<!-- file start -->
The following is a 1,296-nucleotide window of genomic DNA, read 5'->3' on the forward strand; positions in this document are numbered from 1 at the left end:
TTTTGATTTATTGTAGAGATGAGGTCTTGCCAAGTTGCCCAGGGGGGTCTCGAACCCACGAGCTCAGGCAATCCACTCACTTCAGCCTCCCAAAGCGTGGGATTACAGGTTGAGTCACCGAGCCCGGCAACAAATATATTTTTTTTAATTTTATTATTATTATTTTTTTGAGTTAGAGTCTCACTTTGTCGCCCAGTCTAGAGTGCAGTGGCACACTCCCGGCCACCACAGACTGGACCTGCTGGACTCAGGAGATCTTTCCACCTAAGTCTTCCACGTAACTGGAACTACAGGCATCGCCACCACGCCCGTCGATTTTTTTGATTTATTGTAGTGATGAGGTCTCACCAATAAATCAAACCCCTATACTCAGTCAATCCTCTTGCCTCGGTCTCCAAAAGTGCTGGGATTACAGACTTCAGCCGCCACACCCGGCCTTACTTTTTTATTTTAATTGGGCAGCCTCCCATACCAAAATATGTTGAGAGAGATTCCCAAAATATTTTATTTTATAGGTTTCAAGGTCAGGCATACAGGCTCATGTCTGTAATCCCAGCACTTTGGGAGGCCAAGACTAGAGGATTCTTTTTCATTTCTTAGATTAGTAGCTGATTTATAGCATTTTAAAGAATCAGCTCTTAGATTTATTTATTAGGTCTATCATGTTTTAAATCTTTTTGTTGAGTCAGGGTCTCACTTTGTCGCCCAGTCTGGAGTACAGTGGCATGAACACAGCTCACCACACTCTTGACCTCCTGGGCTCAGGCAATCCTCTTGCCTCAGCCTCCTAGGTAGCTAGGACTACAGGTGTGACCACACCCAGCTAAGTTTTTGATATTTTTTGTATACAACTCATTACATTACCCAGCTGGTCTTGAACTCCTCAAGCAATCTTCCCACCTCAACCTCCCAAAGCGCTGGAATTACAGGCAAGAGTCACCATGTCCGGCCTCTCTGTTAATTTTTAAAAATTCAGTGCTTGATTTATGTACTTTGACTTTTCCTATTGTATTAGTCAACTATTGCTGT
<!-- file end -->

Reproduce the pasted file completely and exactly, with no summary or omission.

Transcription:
The following is a 1,296-nucleotide window of genomic DNA, read 5'->3' on the forward strand; positions in this document are numbered from 1 at the left end:
TTTTGATTTATTGTAGAGATGAGGTCTTGCCAAGTTGCCCAGGGGGGTCTCGAACCCACGAGCTCAGGCAATCCACTCACTTCAGCCTCCCAAAGCGTGGGATTACAGGTTGAGTCACCGAGCCCGGCAACAAATATATTTTTTTTAATTTTATTATTATTATTTTTTTGAGTTAGAGTCTCACTTTGTCGCCCAGTCTAGAGTGCAGTGGCACACTCCCGGCCACCACAGACTGGACCTGCTGGACTCAGGAGATCTTTCCACCTAAGTCTTCCACGTAACTGGAACTACAGGCATCGCCACCACGCCCGTCGATTTTTTTGATTTATTGTAGTGATGAGGTCTCACCAATAAATCAAACCCCTATACTCAGTCAATCCTCTTGCCTCGGTCTCCAAAAGTGCTGGGATTACAGACTTCAGCCGCCACACCCGGCCTTACTTTTTTATTTTAATTGGGCAGCCTCCCATACCAAAATATGTTGAGAGAGATTCCCAAAATATTTTATTTTATAGGTTTCAAGGTCAGGCATACAGGCTCATGTCTGTAATCCCAGCACTTTGGGAGGCCAAGACTAGAGGATTCTTTTTCATTTCTTAGATTAGTAGCTGATTTATAGCATTTTAAAGAATCAGCTCTTAGATTTATTTATTAGGTCTATCATGTTTTAAATCTTTTTGTTGAGTCAGGGTCTCACTTTGTCGCCCAGTCTGGAGTACAGTGGCATGAACACAGCTCACCACACTCTTGACCTCCTGGGCTCAGGCAATCCTCTTGCCTCAGCCTCCTAGGTAGCTAGGACTACAGGTGTGACCACACCCAGCTAAGTTTTTGATATTTTTTGTATACAACTCATTACATTACCCAGCTGGTCTTGAACTCCTCAAGCAATCTTCCCACCTCAACCTCCCAAAGCGCTGGAATTACAGGCAAGAGTCACCATGTCCGGCCTCTCTGTTAATTTTTAAAAATTCAGTGCTTGATTTATGTACTTTGACTTTTCCTATTGTATTAGTCAACTATTGCTGT